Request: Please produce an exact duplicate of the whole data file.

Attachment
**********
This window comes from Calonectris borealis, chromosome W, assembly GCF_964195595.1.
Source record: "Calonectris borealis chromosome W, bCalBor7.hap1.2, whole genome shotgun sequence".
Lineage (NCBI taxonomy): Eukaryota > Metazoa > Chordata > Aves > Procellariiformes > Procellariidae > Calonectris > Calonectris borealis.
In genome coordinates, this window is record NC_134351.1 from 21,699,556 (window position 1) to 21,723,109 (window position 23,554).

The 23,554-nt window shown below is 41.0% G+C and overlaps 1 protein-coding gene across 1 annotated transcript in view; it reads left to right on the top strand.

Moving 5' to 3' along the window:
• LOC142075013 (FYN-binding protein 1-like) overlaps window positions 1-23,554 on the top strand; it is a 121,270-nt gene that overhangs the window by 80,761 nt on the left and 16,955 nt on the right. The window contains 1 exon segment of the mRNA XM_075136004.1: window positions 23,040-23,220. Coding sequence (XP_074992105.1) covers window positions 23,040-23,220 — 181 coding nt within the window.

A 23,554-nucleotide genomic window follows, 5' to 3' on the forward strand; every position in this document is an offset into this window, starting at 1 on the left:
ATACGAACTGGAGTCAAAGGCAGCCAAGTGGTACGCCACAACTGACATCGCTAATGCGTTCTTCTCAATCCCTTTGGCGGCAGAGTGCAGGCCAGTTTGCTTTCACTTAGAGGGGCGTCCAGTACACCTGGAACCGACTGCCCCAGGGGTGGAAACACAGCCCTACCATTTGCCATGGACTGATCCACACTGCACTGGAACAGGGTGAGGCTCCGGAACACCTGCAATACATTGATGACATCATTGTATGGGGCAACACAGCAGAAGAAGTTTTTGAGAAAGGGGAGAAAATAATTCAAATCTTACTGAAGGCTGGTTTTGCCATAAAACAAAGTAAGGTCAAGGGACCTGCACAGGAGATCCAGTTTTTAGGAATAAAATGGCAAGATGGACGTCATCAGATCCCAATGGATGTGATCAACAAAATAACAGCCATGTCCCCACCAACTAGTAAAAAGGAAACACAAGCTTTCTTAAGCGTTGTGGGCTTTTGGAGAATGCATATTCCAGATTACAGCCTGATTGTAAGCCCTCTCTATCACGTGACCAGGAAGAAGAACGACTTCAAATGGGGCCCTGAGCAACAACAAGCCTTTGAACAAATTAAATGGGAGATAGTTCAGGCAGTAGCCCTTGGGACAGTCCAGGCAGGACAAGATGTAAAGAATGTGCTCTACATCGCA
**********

This window comes from Calonectris borealis, chromosome W, assembly GCF_964195595.1.
Source record: "Calonectris borealis chromosome W, bCalBor7.hap1.2, whole genome shotgun sequence".
Lineage (NCBI taxonomy): Eukaryota > Metazoa > Chordata > Aves > Procellariiformes > Procellariidae > Calonectris > Calonectris borealis.
In genome coordinates, this window is record NC_134351.1 from 21,699,556 (window position 1) to 21,723,109 (window position 23,554).

The 23,554-nt window shown below is 41.0% G+C and overlaps 1 protein-coding gene across 1 annotated transcript in view; it reads left to right on the top strand.

Moving 5' to 3' along the window:
• LOC142075013 (FYN-binding protein 1-like) overlaps window positions 1-23,554 on the top strand; it is a 121,270-nt gene that overhangs the window by 80,761 nt on the left and 16,955 nt on the right. The window contains 1 exon segment of the mRNA XM_075136004.1: window positions 23,040-23,220. Coding sequence (XP_074992105.1) covers window positions 23,040-23,220 — 181 coding nt within the window.

A 23,554-nucleotide genomic window follows, 5' to 3' on the forward strand; every position in this document is an offset into this window, starting at 1 on the left:
ATACGAACTGGAGTCAAAGGCAGCCAAGTGGTACGCCACAACTGACATCGCTAATGCGTTCTTCTCAATCCCTTTGGCGGCAGAGTGCAGGCCAGTTTGCTTTCACTTAGAGGGGCGTCCAGTACACCTGGAACCGACTGCCCCAGGGGTGGAAACACAGCCCTACCATTTGCCATGGACTGATCCACACTGCACTGGAACAGGGTGAGGCTCCGGAACACCTGCAATACATTGATGACATCATTGTATGGGGCAACACAGCAGAAGAAGTTTTTGAGAAAGGGGAGAAAATAATTCAAATCTTACTGAAGGCTGGTTTTGCCATAAAACAAAGTAAGGTCAAGGGACCTGCACAGGAGATCCAGTTTTTAGGAATAAAATGGCAAGATGGACGTCATCAGATCCCAATGGATGTGATCAACAAAATAACAGCCATGTCCCCACCAACTAGTAAAAAGGAAACACAAGCTTTCTTAAGCGTTGTGGGCTTTTGGAGAATGCATATTCCAGATTACAGCCTGATTGTAAGCCCTCTCTATCACGTGACCAGGAAGAAGAACGACTTCAAATGGGGCCCTGAGCAACAACAAGCCTTTGAACAAATTAAATGGGAGATAGTTCAGGCAGTAGCCCTTGGGACAGTCCAGGCAGGACAAGATGTAAAGAATGTGCTCTACATCGCA